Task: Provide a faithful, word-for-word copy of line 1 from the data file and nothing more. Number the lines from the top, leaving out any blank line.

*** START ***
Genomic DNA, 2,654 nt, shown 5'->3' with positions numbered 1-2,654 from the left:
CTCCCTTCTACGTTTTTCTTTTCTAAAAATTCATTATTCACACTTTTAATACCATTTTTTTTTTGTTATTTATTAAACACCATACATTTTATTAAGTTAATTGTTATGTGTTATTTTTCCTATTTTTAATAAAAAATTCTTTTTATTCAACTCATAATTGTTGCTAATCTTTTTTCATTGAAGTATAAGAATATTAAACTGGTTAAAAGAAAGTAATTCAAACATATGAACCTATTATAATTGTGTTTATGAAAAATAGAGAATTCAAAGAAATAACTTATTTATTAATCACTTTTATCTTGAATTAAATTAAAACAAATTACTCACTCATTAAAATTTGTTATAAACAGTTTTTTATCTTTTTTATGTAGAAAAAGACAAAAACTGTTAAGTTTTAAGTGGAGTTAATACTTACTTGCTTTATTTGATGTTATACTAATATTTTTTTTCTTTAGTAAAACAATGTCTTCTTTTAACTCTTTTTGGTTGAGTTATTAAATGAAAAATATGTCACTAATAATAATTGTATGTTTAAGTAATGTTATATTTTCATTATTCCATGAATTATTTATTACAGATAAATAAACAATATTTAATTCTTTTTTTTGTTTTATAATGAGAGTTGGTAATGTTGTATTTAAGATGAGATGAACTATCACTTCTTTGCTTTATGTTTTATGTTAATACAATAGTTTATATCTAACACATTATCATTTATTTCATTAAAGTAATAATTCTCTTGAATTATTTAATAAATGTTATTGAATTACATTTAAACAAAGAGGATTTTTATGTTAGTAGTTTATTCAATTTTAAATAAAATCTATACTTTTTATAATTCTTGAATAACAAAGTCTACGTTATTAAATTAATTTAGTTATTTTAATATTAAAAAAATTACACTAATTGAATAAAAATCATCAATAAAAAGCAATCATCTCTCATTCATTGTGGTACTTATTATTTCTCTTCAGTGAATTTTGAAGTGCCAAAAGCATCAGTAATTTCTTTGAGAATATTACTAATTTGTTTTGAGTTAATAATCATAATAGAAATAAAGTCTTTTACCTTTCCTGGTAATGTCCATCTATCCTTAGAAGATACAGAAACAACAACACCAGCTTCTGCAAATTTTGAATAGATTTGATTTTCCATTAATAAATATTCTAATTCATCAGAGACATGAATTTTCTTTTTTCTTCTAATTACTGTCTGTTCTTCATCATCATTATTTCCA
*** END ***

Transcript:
Genomic DNA, 2,654 nt, shown 5'->3' with positions numbered 1-2,654 from the left: